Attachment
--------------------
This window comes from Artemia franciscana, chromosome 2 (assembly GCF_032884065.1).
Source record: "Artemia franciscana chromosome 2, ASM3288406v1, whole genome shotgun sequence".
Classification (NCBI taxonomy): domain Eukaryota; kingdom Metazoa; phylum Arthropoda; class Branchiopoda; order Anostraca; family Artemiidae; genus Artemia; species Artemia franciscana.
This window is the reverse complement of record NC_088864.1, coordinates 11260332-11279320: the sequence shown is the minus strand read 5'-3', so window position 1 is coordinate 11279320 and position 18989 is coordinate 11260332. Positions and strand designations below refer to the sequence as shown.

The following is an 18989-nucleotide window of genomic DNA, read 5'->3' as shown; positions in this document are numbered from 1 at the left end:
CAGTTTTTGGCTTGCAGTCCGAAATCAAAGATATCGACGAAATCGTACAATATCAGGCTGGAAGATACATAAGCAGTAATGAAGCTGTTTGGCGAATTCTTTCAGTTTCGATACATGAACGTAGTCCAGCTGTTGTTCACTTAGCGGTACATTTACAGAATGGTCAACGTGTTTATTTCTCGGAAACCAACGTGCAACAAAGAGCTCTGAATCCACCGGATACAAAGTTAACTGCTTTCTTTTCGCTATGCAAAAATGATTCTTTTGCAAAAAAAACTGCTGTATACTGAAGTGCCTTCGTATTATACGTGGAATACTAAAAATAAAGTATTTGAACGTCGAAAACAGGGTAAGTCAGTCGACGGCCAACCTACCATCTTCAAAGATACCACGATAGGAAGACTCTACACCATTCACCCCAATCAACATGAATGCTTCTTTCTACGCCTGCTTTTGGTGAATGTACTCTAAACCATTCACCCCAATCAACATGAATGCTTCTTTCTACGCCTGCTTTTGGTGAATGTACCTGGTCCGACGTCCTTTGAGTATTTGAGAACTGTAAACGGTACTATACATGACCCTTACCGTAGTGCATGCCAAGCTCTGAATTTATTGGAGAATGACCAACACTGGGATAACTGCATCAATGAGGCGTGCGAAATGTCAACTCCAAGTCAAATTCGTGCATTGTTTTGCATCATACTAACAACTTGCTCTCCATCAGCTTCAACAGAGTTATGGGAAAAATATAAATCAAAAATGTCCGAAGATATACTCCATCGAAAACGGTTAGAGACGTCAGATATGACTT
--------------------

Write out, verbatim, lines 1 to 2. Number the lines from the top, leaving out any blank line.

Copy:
This window comes from Artemia franciscana, chromosome 2 (assembly GCF_032884065.1).
Source record: "Artemia franciscana chromosome 2, ASM3288406v1, whole genome shotgun sequence".